There is still the looming fear of the imminent second wave of the virus. While the idea of fixing the economy is tempting, it is important to remember what is at stake. The current fatalities of the virus are being compared to the total number of people killed in the Sept. 11 attacks (3,000) daily, and the unemployment rate compared to that in 1933 during the Great Depression (24.9%) in America alone. It was also released that the amount of deaths in America has now surpassed that of the Vietnam War. This along with many other factors has made a solution increasingly hard to imagine.


Recently President Trump announced that he desired to start opening to the country on May 1, saying that 30 states are in “extremely good shape.” This goal seemed unviable to some states such as California, as Governor Gavin Newsome had already created his own six-point plan keeping the state shut down past Trump’s date. Trump desires to create a set of guidelines for all states to follow but understands that each state is going to face the virus in its own time and that they must wait until they are ready to start business again.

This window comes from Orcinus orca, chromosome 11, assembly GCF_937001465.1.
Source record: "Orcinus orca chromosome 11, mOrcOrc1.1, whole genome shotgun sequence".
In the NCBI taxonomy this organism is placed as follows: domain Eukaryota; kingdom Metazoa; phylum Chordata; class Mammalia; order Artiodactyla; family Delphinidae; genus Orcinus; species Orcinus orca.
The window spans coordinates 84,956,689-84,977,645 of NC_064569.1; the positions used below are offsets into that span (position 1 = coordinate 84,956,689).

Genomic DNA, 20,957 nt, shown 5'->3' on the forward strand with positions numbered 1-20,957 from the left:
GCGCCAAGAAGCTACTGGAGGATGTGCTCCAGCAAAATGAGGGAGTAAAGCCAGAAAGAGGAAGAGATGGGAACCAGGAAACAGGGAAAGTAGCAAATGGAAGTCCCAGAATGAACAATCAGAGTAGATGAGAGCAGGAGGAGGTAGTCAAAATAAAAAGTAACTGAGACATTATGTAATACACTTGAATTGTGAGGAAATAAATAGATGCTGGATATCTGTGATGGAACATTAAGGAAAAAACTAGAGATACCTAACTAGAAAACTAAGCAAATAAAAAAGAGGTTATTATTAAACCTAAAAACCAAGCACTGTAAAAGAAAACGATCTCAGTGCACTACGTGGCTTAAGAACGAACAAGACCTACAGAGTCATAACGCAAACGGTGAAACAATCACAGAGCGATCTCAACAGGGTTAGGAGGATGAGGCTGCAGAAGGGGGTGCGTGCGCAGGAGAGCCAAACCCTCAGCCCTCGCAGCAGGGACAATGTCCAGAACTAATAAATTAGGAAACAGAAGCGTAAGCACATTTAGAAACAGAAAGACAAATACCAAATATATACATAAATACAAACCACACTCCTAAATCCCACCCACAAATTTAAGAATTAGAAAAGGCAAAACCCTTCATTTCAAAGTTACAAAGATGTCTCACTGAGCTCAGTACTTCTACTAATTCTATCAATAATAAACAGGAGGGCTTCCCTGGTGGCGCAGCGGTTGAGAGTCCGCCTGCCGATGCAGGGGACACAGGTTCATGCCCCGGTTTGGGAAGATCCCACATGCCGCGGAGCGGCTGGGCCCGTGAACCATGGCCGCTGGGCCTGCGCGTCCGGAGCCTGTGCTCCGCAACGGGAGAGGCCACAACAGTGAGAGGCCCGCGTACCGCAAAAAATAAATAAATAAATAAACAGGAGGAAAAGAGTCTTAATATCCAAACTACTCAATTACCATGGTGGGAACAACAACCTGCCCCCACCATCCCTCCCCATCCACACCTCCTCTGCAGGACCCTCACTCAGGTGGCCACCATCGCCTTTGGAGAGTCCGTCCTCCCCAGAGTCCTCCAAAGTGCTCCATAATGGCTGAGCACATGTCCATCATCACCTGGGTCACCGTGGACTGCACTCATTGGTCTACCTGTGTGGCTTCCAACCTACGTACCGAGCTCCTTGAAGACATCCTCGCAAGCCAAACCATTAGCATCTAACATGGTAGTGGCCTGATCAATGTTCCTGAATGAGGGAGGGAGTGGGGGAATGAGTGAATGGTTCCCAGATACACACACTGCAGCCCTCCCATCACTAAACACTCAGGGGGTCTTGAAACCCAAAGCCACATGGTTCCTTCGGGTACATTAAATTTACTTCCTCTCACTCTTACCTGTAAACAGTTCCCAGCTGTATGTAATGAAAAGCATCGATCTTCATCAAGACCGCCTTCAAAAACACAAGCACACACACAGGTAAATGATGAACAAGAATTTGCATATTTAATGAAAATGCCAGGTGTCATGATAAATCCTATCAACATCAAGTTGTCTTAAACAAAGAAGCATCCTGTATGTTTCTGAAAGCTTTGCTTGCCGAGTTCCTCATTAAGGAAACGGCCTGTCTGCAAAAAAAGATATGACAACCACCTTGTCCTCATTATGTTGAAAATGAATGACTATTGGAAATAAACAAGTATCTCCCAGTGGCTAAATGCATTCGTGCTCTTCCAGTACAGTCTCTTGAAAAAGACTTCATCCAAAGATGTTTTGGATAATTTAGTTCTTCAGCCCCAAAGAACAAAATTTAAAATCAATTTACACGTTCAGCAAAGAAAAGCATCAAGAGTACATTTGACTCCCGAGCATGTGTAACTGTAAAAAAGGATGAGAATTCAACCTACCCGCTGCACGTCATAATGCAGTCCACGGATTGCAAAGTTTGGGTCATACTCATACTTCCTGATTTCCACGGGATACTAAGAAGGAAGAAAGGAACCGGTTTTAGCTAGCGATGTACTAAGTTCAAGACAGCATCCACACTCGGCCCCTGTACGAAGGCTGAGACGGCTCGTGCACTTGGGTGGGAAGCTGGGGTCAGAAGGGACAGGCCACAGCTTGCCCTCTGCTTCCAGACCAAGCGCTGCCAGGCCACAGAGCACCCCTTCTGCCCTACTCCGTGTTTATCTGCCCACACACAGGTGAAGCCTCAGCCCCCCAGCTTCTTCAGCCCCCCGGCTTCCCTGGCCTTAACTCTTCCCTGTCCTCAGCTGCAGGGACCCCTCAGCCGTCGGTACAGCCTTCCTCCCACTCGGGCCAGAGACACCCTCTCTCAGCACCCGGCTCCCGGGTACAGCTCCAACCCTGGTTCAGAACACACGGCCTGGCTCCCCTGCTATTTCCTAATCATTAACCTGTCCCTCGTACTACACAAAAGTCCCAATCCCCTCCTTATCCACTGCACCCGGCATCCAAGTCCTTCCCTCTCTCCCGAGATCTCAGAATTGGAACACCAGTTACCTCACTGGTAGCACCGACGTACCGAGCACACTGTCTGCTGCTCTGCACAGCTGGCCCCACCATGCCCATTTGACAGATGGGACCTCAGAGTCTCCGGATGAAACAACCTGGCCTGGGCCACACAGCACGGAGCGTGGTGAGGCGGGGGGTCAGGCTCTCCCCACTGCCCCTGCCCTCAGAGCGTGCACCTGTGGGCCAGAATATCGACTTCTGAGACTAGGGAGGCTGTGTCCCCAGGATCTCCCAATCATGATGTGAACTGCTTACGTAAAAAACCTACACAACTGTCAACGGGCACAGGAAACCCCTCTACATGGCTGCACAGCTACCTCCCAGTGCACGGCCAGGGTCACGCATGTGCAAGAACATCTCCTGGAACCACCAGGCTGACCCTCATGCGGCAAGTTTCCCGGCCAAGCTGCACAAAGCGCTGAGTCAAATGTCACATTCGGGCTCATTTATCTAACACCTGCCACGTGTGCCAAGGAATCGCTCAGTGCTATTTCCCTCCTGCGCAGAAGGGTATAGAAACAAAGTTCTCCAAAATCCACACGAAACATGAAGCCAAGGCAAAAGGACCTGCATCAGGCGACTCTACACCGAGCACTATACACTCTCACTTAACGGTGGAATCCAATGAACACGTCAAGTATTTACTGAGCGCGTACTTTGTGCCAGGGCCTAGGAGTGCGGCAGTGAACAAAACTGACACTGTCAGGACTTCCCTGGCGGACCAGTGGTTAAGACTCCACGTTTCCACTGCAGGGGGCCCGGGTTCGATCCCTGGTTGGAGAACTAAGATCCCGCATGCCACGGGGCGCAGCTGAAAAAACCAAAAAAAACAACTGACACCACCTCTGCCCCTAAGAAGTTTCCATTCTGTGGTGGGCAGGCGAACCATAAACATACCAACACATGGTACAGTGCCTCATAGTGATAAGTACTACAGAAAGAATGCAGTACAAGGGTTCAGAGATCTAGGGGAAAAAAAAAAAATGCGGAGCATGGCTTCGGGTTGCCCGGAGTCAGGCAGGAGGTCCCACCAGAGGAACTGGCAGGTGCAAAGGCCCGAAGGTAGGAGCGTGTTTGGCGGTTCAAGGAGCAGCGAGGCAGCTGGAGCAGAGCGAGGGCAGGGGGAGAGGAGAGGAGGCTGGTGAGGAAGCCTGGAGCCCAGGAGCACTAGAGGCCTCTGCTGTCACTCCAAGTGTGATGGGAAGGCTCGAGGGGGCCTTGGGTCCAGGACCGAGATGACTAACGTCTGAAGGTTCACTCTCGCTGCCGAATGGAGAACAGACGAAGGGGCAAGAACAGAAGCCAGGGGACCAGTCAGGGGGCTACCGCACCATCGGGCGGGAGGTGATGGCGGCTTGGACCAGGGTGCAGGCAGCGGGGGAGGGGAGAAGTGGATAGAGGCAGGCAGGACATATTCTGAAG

This set of guidelines consists of a three-phase set of plans to get the country back up on its feet. Phase one includes schools remaining closed and as many employees as possible working via computer or telephone. This phase also includes the basic shelter-in-place goals, limiting any travel. Phase two involves a gradual decrease in the restrictions set in place in phase one. The goal of this phase is to prevent a serious second wave or relapse of the virus over recovering states. Finally, phase three consists of finishing the re-opening of society and slowly bringing back social norms into working and learning.


While this plan sounds viable, there is also the factor of time. How long is stage one going to take until the country is ready to make these steps? By this time the economy could have reached an all-time low and the country will have no choice but to very slowly remove restrictions. SJV Sophomore Sophia Gambale concludes “Coronavirus has disrupted everyone’s lives and I think it is going to take a while for people to start living normally again.”